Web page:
Capturing the essence of puppyhood
They say actors should never act with children or animals. Similarly, it is probably inadvisable for artists to portray puppies, a regular pitfall of sentimentality. "Oh, sweet!" we involuntarily exclaim, the endearing nature of the subject upstaging serious aesthetic intention.
Yi Am (born 1499) is considered one of the important Korean painters of his time (the Early Choson Dynasty, 1392-1550). Yet there are a mere four works by him surviving today - and puppies (specifically Korean, not foreign, breeds) are his main theme. In one work, an adult dog feeds her pups. In another, two puppies chase a cat up a tree. Birds, flowers, and a spare sense of landscape are also featured in his work.
The ink-and-watercolor painting on silk shown here is listed in the Philadelphia Museum of Art's handbook as "attributed to" Yi Am, a phrase that generally allows for a touch of doubt. It would not be used if there were absolute certainty about authorship. Yet the work is described by Marjorie Matthews Corr of the museum's East Asian art department as " 'typical' for this artist ... but not a 'typical' subject for other Korean artists." Yi Am's painting of the cat up a tree contains a precedent. In it, a puppy has a feather in its mouth.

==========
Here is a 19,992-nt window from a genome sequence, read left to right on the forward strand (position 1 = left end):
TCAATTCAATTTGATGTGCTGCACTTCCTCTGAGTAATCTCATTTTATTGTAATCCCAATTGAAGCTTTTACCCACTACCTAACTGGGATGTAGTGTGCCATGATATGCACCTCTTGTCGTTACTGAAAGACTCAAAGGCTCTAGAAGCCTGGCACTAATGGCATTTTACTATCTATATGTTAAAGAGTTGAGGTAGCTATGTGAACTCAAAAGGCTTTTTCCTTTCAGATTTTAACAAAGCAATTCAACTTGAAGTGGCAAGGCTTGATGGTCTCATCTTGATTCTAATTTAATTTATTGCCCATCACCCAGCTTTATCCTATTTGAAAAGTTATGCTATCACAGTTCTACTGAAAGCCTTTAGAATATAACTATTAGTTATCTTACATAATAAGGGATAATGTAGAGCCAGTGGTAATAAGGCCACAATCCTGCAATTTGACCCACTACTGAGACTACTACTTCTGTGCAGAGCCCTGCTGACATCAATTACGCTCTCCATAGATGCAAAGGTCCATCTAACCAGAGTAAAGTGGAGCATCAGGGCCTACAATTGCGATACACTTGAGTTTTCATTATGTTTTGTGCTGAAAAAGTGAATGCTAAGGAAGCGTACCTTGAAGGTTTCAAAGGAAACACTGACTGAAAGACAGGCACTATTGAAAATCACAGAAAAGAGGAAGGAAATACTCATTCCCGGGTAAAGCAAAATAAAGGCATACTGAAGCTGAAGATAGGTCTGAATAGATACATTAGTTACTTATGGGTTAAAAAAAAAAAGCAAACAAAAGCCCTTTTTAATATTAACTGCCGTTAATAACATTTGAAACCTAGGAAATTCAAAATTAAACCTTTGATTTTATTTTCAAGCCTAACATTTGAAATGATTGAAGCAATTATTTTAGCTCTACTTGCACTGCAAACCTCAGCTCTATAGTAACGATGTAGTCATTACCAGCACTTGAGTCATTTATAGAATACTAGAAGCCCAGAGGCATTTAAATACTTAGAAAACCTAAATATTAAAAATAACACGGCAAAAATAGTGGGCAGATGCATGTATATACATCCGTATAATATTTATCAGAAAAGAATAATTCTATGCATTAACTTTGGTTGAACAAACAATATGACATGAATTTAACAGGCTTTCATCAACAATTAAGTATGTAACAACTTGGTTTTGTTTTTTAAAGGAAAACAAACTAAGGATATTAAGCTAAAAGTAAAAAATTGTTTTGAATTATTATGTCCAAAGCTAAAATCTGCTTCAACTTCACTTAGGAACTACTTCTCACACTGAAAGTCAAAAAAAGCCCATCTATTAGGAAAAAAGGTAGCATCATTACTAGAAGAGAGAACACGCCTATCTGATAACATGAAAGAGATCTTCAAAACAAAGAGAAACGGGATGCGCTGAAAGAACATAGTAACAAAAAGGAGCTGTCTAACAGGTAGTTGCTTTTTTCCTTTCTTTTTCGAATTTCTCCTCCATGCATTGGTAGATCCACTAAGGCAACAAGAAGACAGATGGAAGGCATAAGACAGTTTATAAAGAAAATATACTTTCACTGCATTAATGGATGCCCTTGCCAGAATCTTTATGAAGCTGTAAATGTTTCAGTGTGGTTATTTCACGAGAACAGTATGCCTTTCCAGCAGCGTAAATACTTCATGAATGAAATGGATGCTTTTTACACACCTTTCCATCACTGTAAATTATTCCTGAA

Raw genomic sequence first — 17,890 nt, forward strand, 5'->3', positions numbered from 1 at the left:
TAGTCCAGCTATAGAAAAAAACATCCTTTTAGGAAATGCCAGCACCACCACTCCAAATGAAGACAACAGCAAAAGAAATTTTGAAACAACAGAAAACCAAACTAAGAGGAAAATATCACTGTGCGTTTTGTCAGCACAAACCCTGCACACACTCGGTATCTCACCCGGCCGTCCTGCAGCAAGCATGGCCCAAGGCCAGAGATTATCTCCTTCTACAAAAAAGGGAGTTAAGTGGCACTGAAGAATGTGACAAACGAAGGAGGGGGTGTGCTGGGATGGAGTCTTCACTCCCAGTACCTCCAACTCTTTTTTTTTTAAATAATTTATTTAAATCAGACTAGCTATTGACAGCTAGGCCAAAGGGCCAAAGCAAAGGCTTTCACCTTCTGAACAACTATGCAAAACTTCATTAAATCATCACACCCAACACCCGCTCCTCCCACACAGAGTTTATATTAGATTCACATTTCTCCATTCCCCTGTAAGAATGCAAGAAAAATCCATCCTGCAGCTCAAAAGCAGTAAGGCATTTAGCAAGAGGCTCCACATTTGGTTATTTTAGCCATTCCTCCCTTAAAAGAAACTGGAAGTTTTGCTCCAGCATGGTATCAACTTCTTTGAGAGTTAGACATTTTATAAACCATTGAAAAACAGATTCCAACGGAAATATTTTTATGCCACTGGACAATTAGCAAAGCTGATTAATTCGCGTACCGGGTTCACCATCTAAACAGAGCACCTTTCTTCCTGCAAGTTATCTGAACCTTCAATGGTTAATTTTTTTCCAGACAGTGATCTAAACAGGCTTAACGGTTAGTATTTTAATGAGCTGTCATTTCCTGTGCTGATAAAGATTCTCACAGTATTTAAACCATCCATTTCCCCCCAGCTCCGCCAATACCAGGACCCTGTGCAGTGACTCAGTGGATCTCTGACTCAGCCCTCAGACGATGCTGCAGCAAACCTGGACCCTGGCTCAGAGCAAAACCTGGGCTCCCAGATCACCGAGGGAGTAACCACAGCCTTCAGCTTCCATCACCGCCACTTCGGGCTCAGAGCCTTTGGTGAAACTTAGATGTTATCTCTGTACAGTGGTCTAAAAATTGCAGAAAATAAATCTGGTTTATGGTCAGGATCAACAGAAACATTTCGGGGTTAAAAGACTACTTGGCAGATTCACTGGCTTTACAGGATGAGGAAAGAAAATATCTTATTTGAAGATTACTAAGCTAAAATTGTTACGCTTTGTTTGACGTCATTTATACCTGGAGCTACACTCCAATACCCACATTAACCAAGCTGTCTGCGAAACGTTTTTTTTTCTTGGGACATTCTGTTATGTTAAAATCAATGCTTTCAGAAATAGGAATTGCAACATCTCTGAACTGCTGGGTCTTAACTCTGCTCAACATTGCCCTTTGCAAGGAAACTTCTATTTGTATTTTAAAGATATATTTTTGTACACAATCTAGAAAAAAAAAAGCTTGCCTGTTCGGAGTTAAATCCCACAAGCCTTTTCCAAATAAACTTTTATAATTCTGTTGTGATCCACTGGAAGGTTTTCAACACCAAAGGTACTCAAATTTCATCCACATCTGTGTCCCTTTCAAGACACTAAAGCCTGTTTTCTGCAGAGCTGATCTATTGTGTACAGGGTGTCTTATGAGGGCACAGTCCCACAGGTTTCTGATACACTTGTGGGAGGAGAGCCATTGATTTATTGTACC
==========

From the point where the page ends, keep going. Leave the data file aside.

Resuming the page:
The Philadelphia painting has undoubted charm and humor. But it goes further. It conveys the essence of puppyhood. The animal is tellingly placed in a minimal landscape setting. It is importantly in the foreground but also made small by the empty space above it. The playfulness of this robust character - or what humans see as playfulness - is wonderfully expressed by the seriousness with which the puppy carries its weightless "prey," as if a feather were the most significant trophy of the chase.